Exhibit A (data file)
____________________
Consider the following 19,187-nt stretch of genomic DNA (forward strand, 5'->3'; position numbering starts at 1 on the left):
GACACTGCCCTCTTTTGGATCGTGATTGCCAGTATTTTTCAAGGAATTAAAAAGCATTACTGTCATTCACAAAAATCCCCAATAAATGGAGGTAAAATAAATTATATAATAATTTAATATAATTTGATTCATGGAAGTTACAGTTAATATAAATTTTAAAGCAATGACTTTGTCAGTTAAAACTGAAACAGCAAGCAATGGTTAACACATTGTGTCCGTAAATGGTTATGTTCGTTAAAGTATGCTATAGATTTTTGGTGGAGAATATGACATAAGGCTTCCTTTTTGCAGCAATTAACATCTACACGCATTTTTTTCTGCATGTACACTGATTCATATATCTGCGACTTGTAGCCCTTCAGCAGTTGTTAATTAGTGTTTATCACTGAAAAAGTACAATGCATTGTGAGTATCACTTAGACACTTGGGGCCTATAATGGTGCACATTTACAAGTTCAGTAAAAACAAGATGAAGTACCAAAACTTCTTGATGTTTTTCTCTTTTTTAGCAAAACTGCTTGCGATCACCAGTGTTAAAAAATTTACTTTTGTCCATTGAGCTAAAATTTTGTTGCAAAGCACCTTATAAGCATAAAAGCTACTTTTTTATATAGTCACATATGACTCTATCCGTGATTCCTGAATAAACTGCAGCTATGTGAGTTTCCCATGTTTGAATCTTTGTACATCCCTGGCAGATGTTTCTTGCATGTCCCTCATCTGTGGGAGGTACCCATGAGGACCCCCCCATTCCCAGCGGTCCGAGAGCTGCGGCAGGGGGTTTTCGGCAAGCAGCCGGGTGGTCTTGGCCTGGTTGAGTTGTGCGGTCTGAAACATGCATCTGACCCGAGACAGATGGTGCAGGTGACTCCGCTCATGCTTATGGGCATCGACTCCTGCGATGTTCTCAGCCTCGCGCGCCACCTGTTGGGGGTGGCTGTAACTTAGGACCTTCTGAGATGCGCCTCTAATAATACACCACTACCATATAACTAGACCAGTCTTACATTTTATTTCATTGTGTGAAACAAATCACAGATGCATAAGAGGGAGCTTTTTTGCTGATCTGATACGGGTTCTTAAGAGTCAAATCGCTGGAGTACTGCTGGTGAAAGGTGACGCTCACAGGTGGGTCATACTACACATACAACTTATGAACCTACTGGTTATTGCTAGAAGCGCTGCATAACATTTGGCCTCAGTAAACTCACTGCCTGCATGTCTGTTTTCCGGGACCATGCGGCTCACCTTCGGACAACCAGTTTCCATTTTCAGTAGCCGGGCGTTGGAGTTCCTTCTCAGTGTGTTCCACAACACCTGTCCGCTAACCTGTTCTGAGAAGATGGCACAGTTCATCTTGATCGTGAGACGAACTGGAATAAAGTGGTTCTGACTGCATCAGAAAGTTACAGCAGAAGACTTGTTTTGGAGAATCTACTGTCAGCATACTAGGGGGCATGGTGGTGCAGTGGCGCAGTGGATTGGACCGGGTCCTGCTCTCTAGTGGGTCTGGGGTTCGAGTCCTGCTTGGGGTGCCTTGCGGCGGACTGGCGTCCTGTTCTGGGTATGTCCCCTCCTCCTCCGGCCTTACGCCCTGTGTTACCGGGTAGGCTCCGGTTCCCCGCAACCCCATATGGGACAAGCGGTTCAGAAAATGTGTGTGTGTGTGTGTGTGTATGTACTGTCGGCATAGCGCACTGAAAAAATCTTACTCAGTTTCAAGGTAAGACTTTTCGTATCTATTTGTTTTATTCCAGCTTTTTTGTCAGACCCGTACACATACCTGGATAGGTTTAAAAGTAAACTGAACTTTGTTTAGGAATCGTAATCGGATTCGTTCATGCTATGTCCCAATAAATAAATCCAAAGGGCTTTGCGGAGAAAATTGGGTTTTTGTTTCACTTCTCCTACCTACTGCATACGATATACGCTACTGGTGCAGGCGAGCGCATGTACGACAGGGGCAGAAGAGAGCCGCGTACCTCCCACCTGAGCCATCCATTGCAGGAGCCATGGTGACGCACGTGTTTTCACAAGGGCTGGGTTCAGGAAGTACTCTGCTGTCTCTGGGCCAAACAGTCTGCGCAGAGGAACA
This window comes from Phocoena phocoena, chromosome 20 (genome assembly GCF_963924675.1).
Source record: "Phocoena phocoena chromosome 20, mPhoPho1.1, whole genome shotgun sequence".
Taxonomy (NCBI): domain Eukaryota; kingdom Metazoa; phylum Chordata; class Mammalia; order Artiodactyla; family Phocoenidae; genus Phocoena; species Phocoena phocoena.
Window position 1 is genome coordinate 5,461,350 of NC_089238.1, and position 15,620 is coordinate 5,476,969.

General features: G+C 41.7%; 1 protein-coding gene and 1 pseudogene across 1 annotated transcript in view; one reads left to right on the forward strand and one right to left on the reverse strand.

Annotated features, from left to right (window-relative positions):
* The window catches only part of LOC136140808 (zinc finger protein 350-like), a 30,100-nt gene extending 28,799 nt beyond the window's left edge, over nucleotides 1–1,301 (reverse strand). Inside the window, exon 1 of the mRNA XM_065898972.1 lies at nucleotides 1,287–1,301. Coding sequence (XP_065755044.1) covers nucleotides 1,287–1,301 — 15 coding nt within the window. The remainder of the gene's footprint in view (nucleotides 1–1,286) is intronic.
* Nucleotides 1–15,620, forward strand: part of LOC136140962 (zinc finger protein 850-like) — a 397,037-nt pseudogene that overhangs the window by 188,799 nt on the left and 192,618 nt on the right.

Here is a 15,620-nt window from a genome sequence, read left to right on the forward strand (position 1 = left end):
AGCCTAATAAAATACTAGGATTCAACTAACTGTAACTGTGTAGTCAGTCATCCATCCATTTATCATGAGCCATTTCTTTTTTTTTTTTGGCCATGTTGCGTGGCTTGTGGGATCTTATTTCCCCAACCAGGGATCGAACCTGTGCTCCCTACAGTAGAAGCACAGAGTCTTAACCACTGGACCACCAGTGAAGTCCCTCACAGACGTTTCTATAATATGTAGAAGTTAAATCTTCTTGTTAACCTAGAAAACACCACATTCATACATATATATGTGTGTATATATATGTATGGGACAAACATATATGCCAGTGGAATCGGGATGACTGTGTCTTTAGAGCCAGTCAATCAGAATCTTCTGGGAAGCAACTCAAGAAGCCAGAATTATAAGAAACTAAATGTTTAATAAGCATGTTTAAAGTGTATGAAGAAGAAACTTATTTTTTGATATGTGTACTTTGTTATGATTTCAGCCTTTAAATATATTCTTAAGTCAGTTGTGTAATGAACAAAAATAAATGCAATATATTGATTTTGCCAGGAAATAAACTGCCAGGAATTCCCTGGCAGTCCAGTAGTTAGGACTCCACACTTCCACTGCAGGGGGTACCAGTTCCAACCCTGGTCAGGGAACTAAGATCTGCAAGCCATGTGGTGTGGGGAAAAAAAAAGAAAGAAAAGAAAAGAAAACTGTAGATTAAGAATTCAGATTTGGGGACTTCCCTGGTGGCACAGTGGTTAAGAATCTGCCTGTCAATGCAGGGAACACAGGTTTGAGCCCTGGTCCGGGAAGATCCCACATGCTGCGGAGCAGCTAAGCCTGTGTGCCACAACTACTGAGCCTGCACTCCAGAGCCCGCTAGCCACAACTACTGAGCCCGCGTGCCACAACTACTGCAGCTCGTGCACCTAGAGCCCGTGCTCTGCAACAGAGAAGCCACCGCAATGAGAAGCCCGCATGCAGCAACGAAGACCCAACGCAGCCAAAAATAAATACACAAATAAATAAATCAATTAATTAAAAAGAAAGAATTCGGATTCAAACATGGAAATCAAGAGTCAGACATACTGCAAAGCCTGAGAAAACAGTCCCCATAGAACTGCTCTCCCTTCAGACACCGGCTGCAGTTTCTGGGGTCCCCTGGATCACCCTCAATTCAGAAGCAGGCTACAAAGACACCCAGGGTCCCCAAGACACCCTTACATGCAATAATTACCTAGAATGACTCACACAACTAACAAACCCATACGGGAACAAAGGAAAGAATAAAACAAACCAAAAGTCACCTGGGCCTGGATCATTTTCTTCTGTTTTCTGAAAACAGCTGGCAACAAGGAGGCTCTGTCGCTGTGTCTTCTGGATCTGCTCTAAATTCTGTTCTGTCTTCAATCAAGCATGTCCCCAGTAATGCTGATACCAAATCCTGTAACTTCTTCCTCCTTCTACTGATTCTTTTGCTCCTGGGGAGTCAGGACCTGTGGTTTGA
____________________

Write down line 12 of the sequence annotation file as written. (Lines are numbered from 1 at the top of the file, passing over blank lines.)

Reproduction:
AGCCTAATAAAATACTAGGATTCAACTAACTGTAACTGTGTAGTCAGTCATCCATCCATTTATCATGAGCCATTTCTTTTTTTTTTTTGGCCATGTTGCGTGGCTTGTGGGATCTTATTTCCCCAACCAGGGATCGAACCTGTGCTCCCTACAGTAGAAGCACAGAGTCTTAACCACTGGACCACCAGTGAAGTCCCTCACAGACGTTTCTATAATATGTAGAAGTTAAATCTTCTTGTTAACCTAGAAAACACCACATTCATACATATATATGTGTGTATATATATGTATGGGACAAACATATATGCCAGTGGAATCGGGATGACTGTGTCTTTAGAGCCAGTCAATCAGAATCTTCTGGGAAGCAACTCAAGAAGCCAGAATTATAAGAAACTAAATGTTTAATAAGCATGTTTAAAGTGTATGAAGAAGAAACTTATTTTTTGATATGTGTACTTTGTTATGATTTCAGCCTTTAAATATATTCTTAAGTCAGTTGTGTAATGAACAAAAATAAATGCAATATATTGATTTTGCCAGGAAATAAACTGCCAGGAATTCCCTGGCAGTCCAGTAGTTAGGACTCCACACTTCCACTGCAGGGGGTACCAGTTCCAACCCTGGTCAGGGAACTAAGATCTGCAAGCCATGTGGTGTGGGGAAAAAAAAAGAAAGAAAAGAAAAGAAAACTGTAGATTAAGAATTCAGATTTGGGGACTTCCCTGGTGGCACAGTGGTTAAGAATCTGCCTGTCAATGCAGGGAACACAGGTTTGAGCCCTGGTCCGGGAAGATCCCACATGCTGCGGAGCAGCTAAGCCTGTGTGCCACAACTACTGAGCCTGCACTCCAGAGCCCGCTAGCCACAACTACTGAGCCCGCGTGCCACAACTACTGCAGCTCGTGCACCTAGAGCCCGTGCTCTGCAACAGAGAAGCCACCGCAATGAGAAGCCCGCATGCAGCAACGAAGACCCAACGCAGCCAAAAATAAATACACAAATAAATAAATCAATTAATTAAAAAGAAAGAATTCGGATTCAAACATGGAAATCAAGAGTCAGACATACTGCAAAGCCTGAGAAAACAGTCCCCATAGAACTGCTCTCCCTTCAGACACCGGCTGCAGTTTCTGGGGTCCCCTGGATCACCCTCAATTCAGAAGCAGGCTACAAAGACACCCAGGGTCCCCAAGACACCCTTACATGCAATAATTACCTAGAATGACTCACACAACTAACAAACCCATACGGGAACAAAGGAAAGAATAAAACAAACCAAAAGTCACCTGGGCCTGGATCATTTTCTTCTGTTTTCTGAAAACAGCTGGCAACAAGGAGGCTCTGTCGCTGTGTCTTCTGGATCTGCTCTAAATTCTGTTCTGTCTTCAATCAAGCATGTCCCCAGTAATGCTGATACCAAATCCTGTAACTTCTTCCTCCTTCTACTGATTCTTTTGCTCCTGGGGAGTCAGGACCTGTGGTTTGA